They'll tell you that there are no adverse affects to the local ecology from leaks or other management issues, because the standards stop these accidents from happening long before they do.
And they'll tell you that there are NO adverse health effects for workers or wildlife in contact with the lagoons or the concentrated waste they contain.
🐂💩... 🐂💩... 🐂💩...
These talking points are just the official PR position taken by the hog industry. There are dozens of cases PROVING otherwise - how many more down stream fish kills do we need before the regulating bodies governing these practices start enforcing changes???
Human health isn't the only thing compromised by crowded living conditions
We already have the blog post The Appropriate use of Antibiotics in Agriculture here on our site, but what happens when illness is caused by a virus?
That's exactly what's happening in Asia (and it has now spread into Eastern Europe) right now as African Swine Fever sweeps the pork population on the continent. This virus carries an almost 100% mortality, has no treatment, and no preventative vaccine.
Pork is the most widely consumed animal protein in China - at approximately 800 million per year vs the 120 the United States consumes - and the pork population in the country has already shrunk by 20%, creating widespread downstream economic effects.
Conventional growers would have you believe that indoor facilities are healthier because it prevents this kind of thing from happening - well, have I mentioned that a lot of their PR talking points are 🐂💩 yet?
Hogs, chickens, and cattle - bred to grow bigger, fatter, faster - at the expense of everything else - are susceptible to outbreaks, no matter how many antibiotics and vaccinations you give them.
The healthier approach for the livestock population is to breed for hardiness, and resistance to these diseases, so that they can live normal lives outside without these fears. And healthier livestock = healthier people.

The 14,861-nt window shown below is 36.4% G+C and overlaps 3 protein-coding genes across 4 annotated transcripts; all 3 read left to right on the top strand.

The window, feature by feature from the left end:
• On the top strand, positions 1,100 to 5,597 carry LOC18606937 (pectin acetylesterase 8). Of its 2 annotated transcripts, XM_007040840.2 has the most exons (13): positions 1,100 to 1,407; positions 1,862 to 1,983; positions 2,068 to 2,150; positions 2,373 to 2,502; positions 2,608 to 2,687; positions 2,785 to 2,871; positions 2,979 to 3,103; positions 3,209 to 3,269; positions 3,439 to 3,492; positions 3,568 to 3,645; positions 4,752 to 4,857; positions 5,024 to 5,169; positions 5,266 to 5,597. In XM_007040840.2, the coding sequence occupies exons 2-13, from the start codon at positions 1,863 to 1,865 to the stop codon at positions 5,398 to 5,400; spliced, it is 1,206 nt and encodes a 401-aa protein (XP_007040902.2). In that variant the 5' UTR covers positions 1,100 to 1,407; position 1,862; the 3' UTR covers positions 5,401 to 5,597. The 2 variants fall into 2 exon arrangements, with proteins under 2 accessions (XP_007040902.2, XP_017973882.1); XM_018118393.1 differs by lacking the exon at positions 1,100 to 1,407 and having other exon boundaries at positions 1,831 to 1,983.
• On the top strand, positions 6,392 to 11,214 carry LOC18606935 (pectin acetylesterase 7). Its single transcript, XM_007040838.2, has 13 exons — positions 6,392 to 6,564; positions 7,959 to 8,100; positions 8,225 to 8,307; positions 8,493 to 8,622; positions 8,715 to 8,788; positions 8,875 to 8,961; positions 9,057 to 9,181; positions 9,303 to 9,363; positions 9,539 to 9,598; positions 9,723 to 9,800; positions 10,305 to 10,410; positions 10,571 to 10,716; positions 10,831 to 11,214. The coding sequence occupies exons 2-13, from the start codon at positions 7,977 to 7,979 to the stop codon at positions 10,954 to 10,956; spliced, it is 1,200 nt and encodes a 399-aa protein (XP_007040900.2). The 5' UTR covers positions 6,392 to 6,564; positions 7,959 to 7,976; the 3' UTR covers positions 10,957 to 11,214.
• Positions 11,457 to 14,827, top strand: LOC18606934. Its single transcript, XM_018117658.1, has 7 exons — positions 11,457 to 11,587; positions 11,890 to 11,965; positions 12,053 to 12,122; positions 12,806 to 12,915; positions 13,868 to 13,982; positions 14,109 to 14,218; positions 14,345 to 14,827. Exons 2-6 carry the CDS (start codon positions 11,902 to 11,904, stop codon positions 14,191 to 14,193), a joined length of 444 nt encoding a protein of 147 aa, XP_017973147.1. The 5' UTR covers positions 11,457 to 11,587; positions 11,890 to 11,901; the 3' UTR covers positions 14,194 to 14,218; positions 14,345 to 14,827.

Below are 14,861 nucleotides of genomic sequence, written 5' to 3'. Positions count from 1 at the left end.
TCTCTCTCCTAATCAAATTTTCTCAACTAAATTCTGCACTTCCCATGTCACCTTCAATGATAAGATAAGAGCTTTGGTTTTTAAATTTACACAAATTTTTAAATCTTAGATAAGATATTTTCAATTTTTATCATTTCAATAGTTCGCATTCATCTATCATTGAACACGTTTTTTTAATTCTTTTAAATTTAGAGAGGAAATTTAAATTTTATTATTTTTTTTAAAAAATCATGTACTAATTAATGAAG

Activists would have you believe the only logical conclusion is veganism... but they're wrong too.
It's easy to love bacon and just pretend that "this isn't happening" when you see pictures of confinement houses online - or videos from animal rights activists. And we understand that this part of the conversation may be a bit uncomfortable for some folks, but it's necessary.
It's necessary and difficult to acknowledge that every time we sit down to a plate containing meat; that something gave it's life for us to sustain ours. It's even more uncomfortable to acknowledge that you might have met that animal before it met your plate. And it's still even more uncomfortable to acknowledge that it might have even had a name.
That acknowledgement humanizes us. It's a large part of the reason religions the world over participate in giving thanks for their meals before consuming them.
And ignoring that doesn't make us better people... human beings have evolved to have this partition in our mind as a protective mechanism. But using it to partition such a fundamental part of what we are (omnivores) in our attempt to make ourselves feel better does nothing to promote our personal growth.
There are many reasons why pasture raised pork is the superior choice to factory raised.
Which is important to you?
Did you say all of them? So did we.